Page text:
home office

Does your work at home space qualify for a home office tax deduction with the IRS?

Do I qualify for a home office tax deduction? 

Covid-19 has sent many workers home, scrambling to find space to set up a home office.    Are you in a unused bedroom?   Are you in the basement?  I’ve even heard of some people setting up in the garage too!  Many times it’s right along side of your children’s e-learning stations.  Does your work at home space qualify for a home office IRS tax deduction? 

To qualify for a home office tax deduction on your tax return, the IRS states that your space must be regular and exclusive use.    Setting up in your dining room would not count.  A back office or unused bedroom (without a bed) would work. 

Therefore, the office space must also be your principal place of business. If you conduct business at another location outside of your home, but you also use your home substantially and regularly to conduct business, you may qualify for a home office deduction.


Generally, you can calculate what percentage of the square footage belongs to the office, and divide expenses accordingly.  You can deduct actual expenses for the office. Among these, you can include a proportional share of utilities, upkeep, insurance, taxes, home mortgage interest etc.   Before delving into these deductions, you should contact a qualified tax attorney or accountant to properly assess what qualifies for a deduction.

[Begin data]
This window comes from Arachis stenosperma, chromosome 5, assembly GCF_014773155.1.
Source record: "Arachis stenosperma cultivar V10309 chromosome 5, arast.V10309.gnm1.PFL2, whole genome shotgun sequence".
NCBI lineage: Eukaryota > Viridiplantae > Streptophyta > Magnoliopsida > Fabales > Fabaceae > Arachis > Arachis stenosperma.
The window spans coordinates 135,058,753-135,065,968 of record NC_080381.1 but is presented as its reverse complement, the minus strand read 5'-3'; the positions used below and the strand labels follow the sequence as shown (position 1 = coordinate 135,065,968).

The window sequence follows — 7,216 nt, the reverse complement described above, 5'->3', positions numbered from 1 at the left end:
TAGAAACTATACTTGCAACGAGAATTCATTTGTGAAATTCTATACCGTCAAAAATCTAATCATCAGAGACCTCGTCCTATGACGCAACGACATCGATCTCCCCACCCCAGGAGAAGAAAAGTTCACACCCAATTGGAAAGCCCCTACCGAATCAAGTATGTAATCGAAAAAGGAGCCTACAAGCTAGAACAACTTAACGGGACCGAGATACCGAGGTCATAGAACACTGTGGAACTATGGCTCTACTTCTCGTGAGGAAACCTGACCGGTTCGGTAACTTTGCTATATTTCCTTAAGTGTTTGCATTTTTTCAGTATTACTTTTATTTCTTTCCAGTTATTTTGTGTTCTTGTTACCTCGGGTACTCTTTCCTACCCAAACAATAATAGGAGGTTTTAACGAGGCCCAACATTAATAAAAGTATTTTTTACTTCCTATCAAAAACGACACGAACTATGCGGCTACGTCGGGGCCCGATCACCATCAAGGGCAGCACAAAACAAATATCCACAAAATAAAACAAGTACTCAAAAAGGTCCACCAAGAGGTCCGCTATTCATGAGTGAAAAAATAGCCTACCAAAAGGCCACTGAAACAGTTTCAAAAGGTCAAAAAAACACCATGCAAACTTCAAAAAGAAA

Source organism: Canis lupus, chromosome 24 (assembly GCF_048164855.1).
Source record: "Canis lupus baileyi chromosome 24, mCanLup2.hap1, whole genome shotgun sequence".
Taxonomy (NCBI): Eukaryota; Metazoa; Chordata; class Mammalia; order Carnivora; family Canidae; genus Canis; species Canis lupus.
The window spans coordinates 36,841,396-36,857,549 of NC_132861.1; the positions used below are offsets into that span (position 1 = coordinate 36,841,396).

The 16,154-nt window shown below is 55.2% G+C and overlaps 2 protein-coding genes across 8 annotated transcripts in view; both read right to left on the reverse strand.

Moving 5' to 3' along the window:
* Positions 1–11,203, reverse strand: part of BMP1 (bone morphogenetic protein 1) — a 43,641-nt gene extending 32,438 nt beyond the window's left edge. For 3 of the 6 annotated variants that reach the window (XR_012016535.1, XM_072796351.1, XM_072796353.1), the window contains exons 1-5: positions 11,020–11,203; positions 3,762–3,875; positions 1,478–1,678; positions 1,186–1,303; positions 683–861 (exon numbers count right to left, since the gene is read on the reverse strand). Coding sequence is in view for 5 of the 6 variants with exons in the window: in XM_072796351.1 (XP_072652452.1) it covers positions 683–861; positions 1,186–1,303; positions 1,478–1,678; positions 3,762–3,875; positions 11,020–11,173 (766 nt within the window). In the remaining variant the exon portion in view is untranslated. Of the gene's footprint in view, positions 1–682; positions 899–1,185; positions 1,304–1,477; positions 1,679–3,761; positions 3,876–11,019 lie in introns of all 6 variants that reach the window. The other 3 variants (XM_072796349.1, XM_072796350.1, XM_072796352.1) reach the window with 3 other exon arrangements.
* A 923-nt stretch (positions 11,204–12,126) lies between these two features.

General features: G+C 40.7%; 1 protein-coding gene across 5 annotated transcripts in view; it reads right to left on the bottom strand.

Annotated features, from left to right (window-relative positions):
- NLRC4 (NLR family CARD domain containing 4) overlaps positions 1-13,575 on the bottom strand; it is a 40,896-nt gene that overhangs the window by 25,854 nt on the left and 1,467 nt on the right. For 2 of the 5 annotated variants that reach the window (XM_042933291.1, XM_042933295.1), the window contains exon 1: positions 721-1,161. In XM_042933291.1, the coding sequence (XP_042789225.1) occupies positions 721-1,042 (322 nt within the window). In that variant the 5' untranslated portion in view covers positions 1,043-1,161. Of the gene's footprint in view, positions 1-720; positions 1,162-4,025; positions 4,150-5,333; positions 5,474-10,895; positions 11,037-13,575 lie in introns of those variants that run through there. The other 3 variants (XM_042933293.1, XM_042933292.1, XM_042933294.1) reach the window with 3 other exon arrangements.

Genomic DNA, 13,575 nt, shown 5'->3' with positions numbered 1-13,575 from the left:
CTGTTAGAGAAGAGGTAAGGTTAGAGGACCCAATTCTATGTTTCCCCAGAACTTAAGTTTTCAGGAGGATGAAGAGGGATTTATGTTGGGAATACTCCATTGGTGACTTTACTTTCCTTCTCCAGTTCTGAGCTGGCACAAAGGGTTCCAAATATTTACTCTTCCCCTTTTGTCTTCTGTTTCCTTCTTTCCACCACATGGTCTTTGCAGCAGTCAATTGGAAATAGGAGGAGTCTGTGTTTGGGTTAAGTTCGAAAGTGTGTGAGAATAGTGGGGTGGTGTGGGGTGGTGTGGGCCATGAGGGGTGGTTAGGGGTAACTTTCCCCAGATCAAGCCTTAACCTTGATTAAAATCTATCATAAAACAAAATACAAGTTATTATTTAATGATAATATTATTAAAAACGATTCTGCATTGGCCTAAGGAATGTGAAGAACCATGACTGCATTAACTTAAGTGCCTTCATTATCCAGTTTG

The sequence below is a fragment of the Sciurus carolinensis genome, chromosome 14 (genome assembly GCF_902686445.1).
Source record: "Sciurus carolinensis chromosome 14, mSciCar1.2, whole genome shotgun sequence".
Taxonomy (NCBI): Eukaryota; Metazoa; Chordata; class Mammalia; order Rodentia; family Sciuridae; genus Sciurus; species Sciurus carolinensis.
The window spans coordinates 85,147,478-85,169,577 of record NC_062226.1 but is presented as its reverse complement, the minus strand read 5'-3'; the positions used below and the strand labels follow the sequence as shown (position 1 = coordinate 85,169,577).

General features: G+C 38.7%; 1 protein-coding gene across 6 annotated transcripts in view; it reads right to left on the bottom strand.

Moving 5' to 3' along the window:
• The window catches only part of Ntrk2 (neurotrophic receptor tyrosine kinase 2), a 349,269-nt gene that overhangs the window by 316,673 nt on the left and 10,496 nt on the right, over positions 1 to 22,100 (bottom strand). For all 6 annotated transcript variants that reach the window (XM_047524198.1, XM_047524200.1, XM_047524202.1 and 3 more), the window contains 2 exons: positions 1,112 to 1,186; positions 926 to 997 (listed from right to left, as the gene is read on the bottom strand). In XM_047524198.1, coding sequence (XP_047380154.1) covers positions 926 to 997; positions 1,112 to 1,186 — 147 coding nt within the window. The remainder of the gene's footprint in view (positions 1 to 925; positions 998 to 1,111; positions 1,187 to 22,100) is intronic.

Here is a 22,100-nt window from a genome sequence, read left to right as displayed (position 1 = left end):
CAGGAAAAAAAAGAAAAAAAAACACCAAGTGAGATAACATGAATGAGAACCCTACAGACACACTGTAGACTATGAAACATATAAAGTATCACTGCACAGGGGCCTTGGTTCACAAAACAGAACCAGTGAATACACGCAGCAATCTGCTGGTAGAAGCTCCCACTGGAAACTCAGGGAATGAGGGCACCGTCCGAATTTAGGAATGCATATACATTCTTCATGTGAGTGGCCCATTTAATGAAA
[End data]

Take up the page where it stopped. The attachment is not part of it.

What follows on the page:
As always, to read more, visit the home office tax deduction page on the IRS website. 

IRS Debt and Bankruptcy

Furthermore, you should help avoid tax liabilities that could drive you into a bankruptcy.  Remember, under the bankruptcy code, income taxes that are less than 3 years old are not dischargeable in a chapter 7 bankruptcy.  You can repay them though in a chapter 13 bankruptcy case however.   If you are in need, contact me for a free bankruptcy evaluation.    

Finally, I am offering free phone and zoom consultations to help protect your health and safety, and the Bankruptcy Court is allowing E-signatures and telephonic hearings to help protect the health of filers, attorneys and the court staff. 

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About Author

Terrance Leeders

Chicago Bankruptcy Lawyer, husband, father, Cubs fan.

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